Fintechs will have no choice but to comply with the requirements of the Digital Finance Strategy, but they can decide whether to regard compliance as merely a cost driver or as a growth driver. This blog focuses on that consideration and outlines how the right organisational structure can enable a Fintech to not only achieve and maintain compliance, but also to actively leverage it for scalability and growth.
Over the past decade, many Fintech players have emerged who challenged the status quo with their agility and customer-centric propositions. While the changing market structures resulting from innovation have contributed to the growth of the digital economy, they have also led to fragmentation of the digital market space and new/amplified risks for consumers and businesses, such as security breaches, privacy scandals, money laundering and poor consumer protection. The European Commission (EC) is keen to further safeguard financial stability and consumer protection within the financial ecosystem and to promote a level playing field between existing financial institutions and new entrants in order to stimulate innovation.
To this end, the EC has initiated various regulations in the past couple of years, such as the PSD2, GDPR, AMLD and, most recently, the EU Digital Finance Strategy (DFS). Expected to come into force in 2024, the DFS outlines the objectives and priorities in moving towards a Digital Single Market within the EU. One new principle is that of ‘same activity, same risk, same rules’, which means that all entities involved in a specific regulated activity should be subject to the same rules, regardless of their nature or legal status. This will inevitably result in a future of ever-changing and increasing regulatory compliance that will especially impact on Fintechs.
Strategic directions: is compliance a cost driver or a value driver?
How can Fintechs respond to this prospect? They face a choice between two main strategic directions: they can decide to perceive compliance merely as an unavoidable cost driver (reactive response), or they can view the need to comply with the EU’s rules as a strategic opportunity to enable growth (proactive response).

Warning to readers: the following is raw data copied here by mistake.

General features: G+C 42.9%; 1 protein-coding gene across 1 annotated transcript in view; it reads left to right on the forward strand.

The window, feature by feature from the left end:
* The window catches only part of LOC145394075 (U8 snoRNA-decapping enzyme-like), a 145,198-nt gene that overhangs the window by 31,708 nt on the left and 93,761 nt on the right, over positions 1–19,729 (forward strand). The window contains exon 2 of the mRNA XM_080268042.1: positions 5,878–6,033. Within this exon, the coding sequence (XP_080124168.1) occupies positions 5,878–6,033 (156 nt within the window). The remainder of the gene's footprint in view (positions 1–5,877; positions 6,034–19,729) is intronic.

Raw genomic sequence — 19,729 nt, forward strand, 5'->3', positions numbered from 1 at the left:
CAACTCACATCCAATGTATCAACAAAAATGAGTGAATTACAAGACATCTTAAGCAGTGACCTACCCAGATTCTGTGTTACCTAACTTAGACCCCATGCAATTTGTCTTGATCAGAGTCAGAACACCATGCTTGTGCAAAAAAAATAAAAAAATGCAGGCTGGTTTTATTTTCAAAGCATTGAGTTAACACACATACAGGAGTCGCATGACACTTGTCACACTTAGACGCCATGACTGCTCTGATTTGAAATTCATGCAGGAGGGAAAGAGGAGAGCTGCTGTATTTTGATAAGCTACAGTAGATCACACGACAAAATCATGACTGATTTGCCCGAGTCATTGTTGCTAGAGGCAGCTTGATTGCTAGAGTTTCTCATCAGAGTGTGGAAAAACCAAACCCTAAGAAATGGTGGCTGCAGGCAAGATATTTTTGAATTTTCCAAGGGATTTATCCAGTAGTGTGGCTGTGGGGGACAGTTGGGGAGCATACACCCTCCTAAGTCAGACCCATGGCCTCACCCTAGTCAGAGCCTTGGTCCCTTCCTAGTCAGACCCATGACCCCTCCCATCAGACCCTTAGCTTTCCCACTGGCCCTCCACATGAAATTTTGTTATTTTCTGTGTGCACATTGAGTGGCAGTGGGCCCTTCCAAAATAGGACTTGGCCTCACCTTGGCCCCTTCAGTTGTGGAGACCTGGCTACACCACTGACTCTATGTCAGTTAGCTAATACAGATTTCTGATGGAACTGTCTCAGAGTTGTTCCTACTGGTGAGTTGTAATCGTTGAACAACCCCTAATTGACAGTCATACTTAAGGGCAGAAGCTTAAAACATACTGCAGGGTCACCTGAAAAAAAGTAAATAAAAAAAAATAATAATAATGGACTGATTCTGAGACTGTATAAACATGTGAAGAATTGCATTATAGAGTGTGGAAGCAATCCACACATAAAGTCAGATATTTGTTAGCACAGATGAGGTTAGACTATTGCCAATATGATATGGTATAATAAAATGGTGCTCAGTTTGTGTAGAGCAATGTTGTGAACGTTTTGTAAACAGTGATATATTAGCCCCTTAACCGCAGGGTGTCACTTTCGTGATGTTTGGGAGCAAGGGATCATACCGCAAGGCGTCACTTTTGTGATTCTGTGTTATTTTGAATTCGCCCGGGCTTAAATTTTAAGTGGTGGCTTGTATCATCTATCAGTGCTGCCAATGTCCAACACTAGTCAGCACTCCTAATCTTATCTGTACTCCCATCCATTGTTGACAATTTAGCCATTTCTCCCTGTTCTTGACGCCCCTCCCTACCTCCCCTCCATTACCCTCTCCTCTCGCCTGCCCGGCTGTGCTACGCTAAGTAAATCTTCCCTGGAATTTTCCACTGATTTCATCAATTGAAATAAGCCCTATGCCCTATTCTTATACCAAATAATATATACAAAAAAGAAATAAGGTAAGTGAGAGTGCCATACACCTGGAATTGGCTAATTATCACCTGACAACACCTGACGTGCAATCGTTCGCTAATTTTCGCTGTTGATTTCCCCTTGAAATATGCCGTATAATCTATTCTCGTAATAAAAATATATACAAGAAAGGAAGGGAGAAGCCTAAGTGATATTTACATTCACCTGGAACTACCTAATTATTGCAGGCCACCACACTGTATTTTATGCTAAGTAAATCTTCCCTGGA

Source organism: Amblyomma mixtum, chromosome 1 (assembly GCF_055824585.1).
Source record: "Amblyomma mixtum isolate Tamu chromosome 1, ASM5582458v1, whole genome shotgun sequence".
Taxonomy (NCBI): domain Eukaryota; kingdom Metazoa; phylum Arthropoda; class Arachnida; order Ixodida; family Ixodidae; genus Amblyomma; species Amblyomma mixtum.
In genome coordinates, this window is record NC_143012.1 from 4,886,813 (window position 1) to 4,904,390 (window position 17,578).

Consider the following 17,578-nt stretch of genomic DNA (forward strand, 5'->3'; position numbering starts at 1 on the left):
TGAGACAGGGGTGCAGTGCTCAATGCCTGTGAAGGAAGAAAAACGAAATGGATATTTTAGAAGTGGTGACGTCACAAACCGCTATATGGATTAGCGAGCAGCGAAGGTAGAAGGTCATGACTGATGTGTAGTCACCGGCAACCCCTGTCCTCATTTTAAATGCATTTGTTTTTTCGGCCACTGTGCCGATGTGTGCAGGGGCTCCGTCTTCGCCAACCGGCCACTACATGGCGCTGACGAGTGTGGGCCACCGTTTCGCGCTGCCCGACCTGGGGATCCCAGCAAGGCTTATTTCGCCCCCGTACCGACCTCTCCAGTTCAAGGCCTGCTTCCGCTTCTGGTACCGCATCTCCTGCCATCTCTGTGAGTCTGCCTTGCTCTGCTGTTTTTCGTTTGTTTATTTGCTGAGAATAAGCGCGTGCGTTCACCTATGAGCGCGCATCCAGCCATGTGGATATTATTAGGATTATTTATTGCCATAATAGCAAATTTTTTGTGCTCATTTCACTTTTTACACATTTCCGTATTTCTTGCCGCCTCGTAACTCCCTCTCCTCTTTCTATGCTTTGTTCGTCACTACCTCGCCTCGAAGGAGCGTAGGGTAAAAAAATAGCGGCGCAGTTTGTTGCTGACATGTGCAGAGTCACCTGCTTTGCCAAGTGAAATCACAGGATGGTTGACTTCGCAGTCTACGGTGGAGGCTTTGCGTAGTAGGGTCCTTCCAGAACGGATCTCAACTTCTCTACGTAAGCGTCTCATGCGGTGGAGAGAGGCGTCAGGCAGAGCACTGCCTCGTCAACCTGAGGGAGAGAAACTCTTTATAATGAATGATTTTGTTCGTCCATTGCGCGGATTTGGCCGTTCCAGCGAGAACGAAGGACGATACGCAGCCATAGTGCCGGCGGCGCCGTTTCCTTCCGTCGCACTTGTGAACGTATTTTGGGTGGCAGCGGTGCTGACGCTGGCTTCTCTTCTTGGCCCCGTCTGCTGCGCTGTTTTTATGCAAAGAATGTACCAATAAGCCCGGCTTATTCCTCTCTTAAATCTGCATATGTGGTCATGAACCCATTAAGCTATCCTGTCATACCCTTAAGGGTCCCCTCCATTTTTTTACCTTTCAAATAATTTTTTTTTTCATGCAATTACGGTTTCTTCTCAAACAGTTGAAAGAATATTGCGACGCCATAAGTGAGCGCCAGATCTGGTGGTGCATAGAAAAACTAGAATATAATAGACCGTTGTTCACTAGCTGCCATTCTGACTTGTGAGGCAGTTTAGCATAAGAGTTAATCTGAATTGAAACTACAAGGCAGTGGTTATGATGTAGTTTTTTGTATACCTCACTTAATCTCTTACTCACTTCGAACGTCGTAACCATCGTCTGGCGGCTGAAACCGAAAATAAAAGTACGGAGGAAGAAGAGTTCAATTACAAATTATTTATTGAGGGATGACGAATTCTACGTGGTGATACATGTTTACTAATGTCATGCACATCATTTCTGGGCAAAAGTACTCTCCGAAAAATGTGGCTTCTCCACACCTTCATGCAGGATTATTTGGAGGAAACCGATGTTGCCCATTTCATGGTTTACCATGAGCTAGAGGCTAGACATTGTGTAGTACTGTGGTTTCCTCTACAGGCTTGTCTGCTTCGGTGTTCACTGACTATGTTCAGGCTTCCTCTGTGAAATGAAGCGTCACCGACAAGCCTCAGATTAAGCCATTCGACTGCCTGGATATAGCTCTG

When working with Fintechs and scaling organisations, we often see that they view compliance as a cost driver. Commonly, they make it the responsibility of a single staff function which is typically seen as the ‘says-no department’ by the business line. Then, as soon as the Fintechs start to increase in size, their operating model appears to hinder further growth. Often, manual solutions to comply with regulations are stacked and are only embedded in the organisation’s daily activities to a limited extent. As a result, their complexity and cost per revenue increase while their ability to scale declines, as illustrated in Figure 1(a). Such organisations tend to fight only the symptoms of their operating model no longer being ‘fit for purpose’, rather than the cause. In the long term, this leads to diminishing shareholder value.
A scalable operating model facilitates growth
Now more than ever, Fintechs must be able to deal with the changing compliance requirements if they are to maintain their ability to scale and grow. This calls for a scalable operating model that is able to embed compliance requirements in their daily activities in terms of continuous implementation of legislation, directives, guidelines and policies for mitigating risks of their organisational activities. Importantly, compliance requirements not only stem from regulatory developments, but also from expectations of clients, partner, investors and employees regarding general good business practices and behaviour. In return for the necessary upfront investment in such an operating model, Fintechs can expect to benefit from strategic advantage, improved competitive positioning and long-term growth.